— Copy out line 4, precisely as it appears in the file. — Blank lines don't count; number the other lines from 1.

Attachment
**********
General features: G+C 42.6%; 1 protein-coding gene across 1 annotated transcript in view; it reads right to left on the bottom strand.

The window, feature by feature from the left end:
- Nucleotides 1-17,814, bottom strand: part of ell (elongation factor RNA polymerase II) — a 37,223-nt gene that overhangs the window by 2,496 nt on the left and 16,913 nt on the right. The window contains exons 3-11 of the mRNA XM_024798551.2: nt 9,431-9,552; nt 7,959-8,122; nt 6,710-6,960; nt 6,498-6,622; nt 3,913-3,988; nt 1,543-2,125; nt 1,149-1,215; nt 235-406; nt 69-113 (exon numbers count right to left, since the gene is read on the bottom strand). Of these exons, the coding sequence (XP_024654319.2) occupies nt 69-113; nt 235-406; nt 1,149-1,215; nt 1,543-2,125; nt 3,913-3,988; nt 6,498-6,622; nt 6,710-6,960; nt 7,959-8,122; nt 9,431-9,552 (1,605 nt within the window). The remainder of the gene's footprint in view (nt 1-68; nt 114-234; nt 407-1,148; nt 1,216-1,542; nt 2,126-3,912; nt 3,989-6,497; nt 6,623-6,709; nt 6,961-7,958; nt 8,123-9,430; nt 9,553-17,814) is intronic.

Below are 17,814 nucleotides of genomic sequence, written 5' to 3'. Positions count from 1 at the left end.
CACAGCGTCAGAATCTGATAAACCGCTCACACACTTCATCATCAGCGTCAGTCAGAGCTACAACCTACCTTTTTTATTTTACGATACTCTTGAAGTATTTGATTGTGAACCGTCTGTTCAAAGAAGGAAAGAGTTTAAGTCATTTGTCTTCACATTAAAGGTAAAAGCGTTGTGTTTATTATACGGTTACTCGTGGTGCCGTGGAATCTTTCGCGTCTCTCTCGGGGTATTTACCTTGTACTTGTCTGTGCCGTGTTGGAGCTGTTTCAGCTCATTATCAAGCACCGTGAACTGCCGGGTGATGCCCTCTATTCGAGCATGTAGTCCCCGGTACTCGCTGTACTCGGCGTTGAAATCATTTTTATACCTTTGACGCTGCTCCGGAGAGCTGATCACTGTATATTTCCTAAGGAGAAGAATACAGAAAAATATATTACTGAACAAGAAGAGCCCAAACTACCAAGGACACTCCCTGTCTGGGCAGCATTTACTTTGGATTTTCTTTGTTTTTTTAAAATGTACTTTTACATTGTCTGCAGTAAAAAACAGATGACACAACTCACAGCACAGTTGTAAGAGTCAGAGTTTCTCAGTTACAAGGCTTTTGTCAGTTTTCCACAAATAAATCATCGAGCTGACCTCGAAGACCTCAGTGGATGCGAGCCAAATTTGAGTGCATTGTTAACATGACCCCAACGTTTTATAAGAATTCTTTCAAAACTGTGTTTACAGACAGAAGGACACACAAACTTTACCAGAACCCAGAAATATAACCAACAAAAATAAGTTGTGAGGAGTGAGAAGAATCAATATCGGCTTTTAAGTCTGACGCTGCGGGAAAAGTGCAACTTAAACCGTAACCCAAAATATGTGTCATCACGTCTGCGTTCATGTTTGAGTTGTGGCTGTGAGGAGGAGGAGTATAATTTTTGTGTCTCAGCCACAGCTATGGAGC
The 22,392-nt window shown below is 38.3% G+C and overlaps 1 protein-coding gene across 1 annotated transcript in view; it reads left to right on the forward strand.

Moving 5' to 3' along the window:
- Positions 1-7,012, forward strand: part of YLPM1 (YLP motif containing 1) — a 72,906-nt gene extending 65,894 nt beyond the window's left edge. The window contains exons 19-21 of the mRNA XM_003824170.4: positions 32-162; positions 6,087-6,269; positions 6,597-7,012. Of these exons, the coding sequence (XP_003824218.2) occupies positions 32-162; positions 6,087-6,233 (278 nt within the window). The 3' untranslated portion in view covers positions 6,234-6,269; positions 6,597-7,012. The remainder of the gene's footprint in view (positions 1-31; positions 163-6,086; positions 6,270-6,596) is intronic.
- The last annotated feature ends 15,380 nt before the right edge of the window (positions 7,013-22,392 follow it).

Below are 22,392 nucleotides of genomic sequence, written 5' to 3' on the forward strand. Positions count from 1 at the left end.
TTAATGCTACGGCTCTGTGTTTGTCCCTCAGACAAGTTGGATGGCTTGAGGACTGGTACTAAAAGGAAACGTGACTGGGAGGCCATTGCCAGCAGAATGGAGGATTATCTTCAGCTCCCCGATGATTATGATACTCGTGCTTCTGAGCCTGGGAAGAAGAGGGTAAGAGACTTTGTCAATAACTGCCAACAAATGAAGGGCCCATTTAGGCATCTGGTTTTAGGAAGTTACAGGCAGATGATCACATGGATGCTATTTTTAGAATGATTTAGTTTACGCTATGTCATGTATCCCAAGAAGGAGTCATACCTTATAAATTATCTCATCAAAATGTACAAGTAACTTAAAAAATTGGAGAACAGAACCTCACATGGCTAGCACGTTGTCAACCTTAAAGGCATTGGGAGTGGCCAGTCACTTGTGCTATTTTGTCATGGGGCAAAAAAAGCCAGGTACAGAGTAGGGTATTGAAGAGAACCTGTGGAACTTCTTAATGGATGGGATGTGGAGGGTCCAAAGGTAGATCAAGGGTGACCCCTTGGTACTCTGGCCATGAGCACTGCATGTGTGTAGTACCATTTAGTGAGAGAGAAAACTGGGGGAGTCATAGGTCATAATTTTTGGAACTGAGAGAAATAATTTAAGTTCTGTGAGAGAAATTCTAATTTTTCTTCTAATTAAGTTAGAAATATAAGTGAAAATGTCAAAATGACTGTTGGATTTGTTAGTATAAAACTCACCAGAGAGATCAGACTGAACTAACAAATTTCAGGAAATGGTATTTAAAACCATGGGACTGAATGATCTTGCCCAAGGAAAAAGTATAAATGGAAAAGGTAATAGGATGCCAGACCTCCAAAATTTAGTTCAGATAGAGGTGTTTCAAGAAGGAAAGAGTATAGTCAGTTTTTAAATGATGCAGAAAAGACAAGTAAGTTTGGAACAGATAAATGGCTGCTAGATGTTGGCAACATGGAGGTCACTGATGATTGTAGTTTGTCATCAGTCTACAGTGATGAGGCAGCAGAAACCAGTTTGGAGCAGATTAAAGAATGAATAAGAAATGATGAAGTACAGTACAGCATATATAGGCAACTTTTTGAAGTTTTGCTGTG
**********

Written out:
Below are 17,814 nucleotides of genomic sequence, written 5' to 3'. Positions count from 1 at the left end.